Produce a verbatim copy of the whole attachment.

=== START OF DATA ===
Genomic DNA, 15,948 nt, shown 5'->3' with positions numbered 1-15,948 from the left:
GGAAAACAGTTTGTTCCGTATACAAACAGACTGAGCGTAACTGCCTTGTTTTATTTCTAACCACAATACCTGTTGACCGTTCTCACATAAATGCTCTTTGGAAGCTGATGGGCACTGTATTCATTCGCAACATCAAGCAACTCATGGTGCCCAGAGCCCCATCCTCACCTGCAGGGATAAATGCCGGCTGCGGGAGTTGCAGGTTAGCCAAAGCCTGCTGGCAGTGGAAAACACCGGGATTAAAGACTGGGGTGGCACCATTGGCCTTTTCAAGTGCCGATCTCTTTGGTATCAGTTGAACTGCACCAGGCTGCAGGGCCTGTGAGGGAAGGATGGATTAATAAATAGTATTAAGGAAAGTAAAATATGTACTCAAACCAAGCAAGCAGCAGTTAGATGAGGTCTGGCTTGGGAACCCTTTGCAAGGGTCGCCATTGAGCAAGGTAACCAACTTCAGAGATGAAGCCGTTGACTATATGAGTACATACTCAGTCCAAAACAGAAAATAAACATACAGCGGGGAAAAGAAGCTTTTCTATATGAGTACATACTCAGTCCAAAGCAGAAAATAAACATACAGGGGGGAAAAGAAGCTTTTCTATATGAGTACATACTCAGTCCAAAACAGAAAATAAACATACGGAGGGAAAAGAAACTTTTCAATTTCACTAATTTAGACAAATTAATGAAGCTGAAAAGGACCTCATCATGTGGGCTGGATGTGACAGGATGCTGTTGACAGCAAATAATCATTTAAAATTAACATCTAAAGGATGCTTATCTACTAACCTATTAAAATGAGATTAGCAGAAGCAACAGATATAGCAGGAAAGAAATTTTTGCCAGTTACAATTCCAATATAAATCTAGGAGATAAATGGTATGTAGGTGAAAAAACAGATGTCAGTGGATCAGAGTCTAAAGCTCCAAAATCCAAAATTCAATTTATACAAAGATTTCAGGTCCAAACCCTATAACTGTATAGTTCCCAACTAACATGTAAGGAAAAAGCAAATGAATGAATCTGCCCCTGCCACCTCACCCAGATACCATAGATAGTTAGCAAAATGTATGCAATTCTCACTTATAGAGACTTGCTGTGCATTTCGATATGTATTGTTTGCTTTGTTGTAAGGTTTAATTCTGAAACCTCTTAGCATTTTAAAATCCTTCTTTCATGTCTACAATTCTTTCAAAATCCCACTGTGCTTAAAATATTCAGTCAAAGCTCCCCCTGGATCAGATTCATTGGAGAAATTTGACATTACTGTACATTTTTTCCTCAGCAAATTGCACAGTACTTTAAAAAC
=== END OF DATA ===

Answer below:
Genomic DNA, 15,948 nt, shown 5'->3' with positions numbered 1-15,948 from the left:
GGAAAACAGTTTGTTCCGTATACAAACAGACTGAGCGTAACTGCCTTGTTTTATTTCTAACCACAATACCTGTTGACCGTTCTCACATAAATGCTCTTTGGAAGCTGATGGGCACTGTATTCATTCGCAACATCAAGCAACTCATGGTGCCCAGAGCCCCATCCTCACCTGCAGGGATAAATGCCGGCTGCGGGAGTTGCAGGTTAGCCAAAGCCTGCTGGCAGTGGAAAACACCGGGATTAAAGACTGGGGTGGCACCATTGGCCTTTTCAAGTGCCGATCTCTTTGGTATCAGTTGAACTGCACCAGGCTGCAGGGCCTGTGAGGGAAGGATGGATTAATAAATAGTATTAAGGAAAGTAAAATATGTACTCAAACCAAGCAAGCAGCAGTTAGATGAGGTCTGGCTTGGGAACCCTTTGCAAGGGTCGCCATTGAGCAAGGTAACCAACTTCAGAGATGAAGCCGTTGACTATATGAGTACATACTCAGTCCAAAACAGAAAATAAACATACAGCGGGGAAAAGAAGCTTTTCTATATGAGTACATACTCAGTCCAAAGCAGAAAATAAACATACAGGGGGGAAAAGAAGCTTTTCTATATGAGTACATACTCAGTCCAAAACAGAAAATAAACATACGGAGGGAAAAGAAACTTTTCAATTTCACTAATTTAGACAAATTAATGAAGCTGAAAAGGACCTCATCATGTGGGCTGGATGTGACAGGATGCTGTTGACAGCAAATAATCATTTAAAATTAACATCTAAAGGATGCTTATCTACTAACCTATTAAAATGAGATTAGCAGAAGCAACAGATATAGCAGGAAAGAAATTTTTGCCAGTTACAATTCCAATATAAATCTAGGAGATAAATGGTATGTAGGTGAAAAAACAGATGTCAGTGGATCAGAGTCTAAAGCTCCAAAATCCAAAATTCAATTTATACAAAGATTTCAGGTCCAAACCCTATAACTGTATAGTTCCCAACTAACATGTAAGGAAAAAGCAAATGAATGAATCTGCCCCTGCCACCTCACCCAGATACCATAGATAGTTAGCAAAATGTATGCAATTCTCACTTATAGAGACTTGCTGTGCATTTCGATATGTATTGTTTGCTTTGTTGTAAGGTTTAATTCTGAAACCTCTTAGCATTTTAAAATCCTTCTTTCATGTCTACAATTCTTTCAAAATCCCACTGTGCTTAAAATATTCAGTCAAAGCTCCCCCTGGATCAGATTCATTGGAGAAATTTGACATTACTGTACATTTTTTCCTCAGCAAATTGCACAGTACTTTAAAAAC